Dailey Woodworks

Attaching Sling Swivel Studs to My Custom Rifle Stock

This is the third post on my Richard’s Semi-Inlet Walnut Rifle stock for my Savage Model 111 in 30-06.  This also makes the rifle itself complete.  It’s almost done, and is as done as it is going to be for some time.

Installing sling studs is crazy simple.  However if you do it wrong it can make the whole rifle look like crap.  Here’s how to install sling swivel studs in your stock:

  1. Determine where you want the studs to be.  Another rifle or the original stock will give you a good idea where they should be.  Trust your eyes.
  2. Tape off the stock with Blue painters tape.  This will give you a place to mark so that you wont mess up the finish on your stock.  It will also negate tear out when you drill.
  3. Using calipers find the center point on your stock.  My stock was approximately 1.5 inches thick.  Have of that would be .75 inches.  I have found that if I mark .7 inches then measure from the other side .7 inches I’ll get two marks very close together.  With two marks so close it’s easy to eyeball the exact center.  I do the will many projects with much success.
  4. Use an automatic center punch to mark your drilling locations.  I got mine from Harbor Freight and they are wonderful little tools for getting accurate holes and guiding a drill bit.
  5. Drill the holes with a proper sized drill bit.  You want the studs to go in tight but not so tight that it splits your stock.  Nor do you want it to go in loose and comes loose constantly.  Err on the side of to small an if there is too much resistance go up a size in drill bits.  The proper depth is 1/8 of an inch deeper than the stud screw is long.  I use tape to make a flag so I know when to stop.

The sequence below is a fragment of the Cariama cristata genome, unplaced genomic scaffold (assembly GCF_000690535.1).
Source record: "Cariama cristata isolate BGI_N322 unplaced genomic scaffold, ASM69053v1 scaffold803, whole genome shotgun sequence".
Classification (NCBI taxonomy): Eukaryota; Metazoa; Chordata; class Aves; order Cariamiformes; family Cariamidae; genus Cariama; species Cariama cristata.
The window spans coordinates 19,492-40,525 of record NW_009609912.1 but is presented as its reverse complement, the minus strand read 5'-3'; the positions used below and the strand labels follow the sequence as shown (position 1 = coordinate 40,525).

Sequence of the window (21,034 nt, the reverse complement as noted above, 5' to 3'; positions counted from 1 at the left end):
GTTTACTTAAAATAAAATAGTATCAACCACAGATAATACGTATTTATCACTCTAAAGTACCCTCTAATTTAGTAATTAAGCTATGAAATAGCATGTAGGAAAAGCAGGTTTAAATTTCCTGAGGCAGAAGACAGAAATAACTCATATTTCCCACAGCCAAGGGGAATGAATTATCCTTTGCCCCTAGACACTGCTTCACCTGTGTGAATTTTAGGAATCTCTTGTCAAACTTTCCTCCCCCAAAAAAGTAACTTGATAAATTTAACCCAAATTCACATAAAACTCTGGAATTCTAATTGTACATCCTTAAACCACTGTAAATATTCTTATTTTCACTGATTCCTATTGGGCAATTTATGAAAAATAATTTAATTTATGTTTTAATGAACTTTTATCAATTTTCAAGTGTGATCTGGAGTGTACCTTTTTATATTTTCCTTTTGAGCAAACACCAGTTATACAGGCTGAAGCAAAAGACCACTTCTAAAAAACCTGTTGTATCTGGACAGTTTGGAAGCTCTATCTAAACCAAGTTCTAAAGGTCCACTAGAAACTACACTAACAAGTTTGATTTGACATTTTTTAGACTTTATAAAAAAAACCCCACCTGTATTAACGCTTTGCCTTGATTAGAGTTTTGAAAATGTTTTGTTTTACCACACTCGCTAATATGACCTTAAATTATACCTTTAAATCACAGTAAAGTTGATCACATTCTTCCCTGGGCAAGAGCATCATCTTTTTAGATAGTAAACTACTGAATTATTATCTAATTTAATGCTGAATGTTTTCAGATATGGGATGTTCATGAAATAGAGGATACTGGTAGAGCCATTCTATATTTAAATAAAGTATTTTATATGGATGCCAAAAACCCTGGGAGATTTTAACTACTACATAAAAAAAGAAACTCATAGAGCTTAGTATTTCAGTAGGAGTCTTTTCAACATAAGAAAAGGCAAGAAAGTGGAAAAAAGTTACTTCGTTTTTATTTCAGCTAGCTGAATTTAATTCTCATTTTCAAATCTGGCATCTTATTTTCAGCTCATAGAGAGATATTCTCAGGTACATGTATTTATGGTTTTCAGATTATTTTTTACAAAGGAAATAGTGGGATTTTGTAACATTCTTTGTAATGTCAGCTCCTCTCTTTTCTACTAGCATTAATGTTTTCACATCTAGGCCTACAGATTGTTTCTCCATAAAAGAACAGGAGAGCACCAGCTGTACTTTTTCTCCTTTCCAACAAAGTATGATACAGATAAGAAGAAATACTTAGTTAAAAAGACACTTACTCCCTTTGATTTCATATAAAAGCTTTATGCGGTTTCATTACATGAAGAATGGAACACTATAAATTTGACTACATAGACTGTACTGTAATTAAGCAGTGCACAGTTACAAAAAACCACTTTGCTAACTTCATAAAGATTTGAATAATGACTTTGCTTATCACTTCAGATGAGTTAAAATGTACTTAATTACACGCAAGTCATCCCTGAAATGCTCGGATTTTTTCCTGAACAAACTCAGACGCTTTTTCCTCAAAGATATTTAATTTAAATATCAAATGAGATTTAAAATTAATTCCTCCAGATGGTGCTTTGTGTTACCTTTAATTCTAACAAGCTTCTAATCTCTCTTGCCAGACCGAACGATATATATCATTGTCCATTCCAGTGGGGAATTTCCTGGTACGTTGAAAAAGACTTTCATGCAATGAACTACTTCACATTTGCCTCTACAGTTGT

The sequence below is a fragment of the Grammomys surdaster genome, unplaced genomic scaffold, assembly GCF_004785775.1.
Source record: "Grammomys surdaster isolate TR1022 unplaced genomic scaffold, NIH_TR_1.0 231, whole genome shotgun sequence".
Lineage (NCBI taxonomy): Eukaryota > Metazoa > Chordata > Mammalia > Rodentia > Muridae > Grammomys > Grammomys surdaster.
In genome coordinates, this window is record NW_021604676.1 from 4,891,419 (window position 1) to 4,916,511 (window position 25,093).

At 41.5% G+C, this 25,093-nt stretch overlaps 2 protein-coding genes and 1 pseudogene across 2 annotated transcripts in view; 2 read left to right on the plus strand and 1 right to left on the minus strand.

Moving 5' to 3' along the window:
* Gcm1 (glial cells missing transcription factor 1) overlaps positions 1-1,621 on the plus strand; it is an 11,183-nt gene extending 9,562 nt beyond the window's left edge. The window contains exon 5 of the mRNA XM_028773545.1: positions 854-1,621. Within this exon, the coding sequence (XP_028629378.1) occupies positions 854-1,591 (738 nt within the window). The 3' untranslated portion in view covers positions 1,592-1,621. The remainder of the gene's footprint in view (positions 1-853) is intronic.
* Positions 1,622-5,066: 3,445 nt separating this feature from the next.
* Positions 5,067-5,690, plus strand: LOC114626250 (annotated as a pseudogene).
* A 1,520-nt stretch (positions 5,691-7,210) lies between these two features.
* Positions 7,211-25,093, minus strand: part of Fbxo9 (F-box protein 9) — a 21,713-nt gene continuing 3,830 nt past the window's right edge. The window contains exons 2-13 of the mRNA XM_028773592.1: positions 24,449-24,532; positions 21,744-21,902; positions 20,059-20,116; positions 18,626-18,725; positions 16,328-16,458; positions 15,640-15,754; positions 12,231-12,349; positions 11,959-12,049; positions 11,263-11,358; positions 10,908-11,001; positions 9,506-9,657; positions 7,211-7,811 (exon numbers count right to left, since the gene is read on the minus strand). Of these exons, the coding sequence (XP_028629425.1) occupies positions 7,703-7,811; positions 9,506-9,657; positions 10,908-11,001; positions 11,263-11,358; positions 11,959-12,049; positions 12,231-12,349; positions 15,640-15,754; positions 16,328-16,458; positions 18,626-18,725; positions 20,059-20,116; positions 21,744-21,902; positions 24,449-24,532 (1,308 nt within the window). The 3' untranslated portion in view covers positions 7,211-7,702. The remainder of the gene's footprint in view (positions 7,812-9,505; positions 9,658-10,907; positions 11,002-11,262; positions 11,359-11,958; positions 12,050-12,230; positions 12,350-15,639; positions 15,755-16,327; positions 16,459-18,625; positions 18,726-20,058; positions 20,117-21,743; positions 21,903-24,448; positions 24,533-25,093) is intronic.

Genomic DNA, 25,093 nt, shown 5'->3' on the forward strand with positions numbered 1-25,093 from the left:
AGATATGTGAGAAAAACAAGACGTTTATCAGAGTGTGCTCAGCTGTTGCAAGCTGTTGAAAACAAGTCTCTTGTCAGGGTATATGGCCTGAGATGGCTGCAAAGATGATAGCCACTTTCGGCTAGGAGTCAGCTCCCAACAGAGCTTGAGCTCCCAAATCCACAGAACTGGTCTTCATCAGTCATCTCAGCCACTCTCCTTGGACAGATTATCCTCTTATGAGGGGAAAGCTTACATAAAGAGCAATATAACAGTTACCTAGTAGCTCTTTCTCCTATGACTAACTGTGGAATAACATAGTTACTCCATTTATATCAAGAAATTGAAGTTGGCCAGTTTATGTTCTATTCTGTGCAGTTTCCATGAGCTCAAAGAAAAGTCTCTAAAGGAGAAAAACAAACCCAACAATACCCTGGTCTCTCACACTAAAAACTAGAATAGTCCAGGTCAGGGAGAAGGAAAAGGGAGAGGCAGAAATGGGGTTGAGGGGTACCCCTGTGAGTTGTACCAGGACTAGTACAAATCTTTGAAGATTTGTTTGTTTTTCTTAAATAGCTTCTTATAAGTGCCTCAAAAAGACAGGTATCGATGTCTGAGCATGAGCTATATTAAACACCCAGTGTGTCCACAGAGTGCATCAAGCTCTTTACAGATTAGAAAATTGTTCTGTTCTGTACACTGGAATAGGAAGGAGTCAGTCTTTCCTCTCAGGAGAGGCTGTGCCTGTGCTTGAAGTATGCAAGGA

6. Install the studs with Wax.  Coating your screws with wax does two things;  first it lubricates the screw so it goes in easier, and second, it helps seal the exposed wood in the hole and stopping moisture from getting in.  My set came with little washers that allow you to stop the stud in the right place.  I got mine started by hand then used an open end wrench to turn them in the rest of the way.  There where little flats designed for a wrench, I don’t remember what size.
  7. Install your cheap, ugly, sling and start shopping for a nice leather sling worthy of your custom stock.

This is the sling I’m leaning toward right now.

A Recoil Pad for My Custom Savage Rifle

Here’s the video of how I fit the recoil pad to my rifle.  I chose a Kick-EEZ 3/4 pad.  I’ve had this brand on my competition shotguns and they shape well on the sander.  The tool of choice for this project is a benchtop disk/belt sander.  If you have a belt sander that you can lock on and mount in a vice that could work.

I adjusted my Length of Pull by cutting the stock on the miter saw.  I then mounted the pan and used a razor blade to scribe a line.  Then I sanded to the line.  Pretty simple.  I also installed sling studs but that will come in another post.

Finished Richard’s Custom Walnut Gun Stock Using Tru-oil